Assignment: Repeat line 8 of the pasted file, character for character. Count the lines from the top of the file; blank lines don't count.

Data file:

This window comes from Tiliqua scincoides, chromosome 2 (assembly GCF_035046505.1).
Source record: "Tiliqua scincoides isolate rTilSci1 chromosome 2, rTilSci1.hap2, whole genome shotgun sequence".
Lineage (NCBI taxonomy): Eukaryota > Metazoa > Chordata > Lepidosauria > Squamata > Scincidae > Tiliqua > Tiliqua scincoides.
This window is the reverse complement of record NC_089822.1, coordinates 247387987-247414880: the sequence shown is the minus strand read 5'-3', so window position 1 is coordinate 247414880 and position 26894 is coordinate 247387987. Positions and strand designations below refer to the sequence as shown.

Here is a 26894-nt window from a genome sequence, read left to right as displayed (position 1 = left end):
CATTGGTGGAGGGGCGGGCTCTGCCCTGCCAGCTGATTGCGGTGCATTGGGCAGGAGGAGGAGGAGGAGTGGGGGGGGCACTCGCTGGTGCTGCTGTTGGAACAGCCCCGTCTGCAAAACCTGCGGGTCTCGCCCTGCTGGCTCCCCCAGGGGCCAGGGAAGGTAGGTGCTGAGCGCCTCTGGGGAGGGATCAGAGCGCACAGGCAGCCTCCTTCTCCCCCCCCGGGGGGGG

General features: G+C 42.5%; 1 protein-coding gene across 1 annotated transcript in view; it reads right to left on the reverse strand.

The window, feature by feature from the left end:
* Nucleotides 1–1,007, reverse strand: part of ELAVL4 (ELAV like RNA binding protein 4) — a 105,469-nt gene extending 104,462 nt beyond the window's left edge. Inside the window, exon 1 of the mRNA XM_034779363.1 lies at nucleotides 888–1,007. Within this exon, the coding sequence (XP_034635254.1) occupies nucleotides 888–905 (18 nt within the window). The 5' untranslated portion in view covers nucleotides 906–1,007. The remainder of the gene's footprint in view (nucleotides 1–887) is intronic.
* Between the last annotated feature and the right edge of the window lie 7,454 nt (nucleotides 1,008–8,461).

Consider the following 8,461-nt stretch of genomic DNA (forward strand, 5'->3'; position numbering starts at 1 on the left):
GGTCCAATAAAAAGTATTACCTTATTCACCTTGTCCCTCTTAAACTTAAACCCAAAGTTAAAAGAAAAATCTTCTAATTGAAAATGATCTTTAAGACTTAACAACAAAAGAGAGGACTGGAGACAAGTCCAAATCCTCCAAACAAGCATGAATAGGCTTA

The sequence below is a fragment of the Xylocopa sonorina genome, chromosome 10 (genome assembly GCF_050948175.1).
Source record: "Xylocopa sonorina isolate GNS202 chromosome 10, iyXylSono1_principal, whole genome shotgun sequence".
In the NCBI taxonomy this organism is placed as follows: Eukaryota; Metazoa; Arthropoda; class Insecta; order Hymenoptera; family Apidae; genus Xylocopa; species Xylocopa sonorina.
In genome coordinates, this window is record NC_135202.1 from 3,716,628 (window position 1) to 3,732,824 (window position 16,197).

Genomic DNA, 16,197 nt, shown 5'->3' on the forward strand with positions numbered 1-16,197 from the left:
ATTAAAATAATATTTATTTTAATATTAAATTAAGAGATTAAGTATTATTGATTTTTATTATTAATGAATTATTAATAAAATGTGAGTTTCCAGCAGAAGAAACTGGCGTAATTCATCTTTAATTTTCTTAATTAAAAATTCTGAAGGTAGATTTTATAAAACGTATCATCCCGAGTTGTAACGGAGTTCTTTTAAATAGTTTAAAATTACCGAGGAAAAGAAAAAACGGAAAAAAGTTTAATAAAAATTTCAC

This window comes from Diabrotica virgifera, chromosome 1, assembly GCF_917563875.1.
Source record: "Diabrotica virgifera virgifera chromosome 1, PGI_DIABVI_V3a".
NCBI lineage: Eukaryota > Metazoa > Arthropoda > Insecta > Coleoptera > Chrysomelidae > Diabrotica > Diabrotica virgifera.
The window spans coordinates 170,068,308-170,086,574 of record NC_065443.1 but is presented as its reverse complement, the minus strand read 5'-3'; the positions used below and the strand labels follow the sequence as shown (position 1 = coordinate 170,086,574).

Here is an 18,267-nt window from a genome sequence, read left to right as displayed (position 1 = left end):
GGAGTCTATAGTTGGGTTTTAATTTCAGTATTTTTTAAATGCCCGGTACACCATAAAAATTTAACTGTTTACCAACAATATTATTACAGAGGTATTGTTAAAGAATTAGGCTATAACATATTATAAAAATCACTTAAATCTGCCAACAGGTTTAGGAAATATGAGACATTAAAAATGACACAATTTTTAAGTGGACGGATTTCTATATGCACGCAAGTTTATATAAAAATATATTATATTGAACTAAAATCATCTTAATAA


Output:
The window, feature by feature from the left end: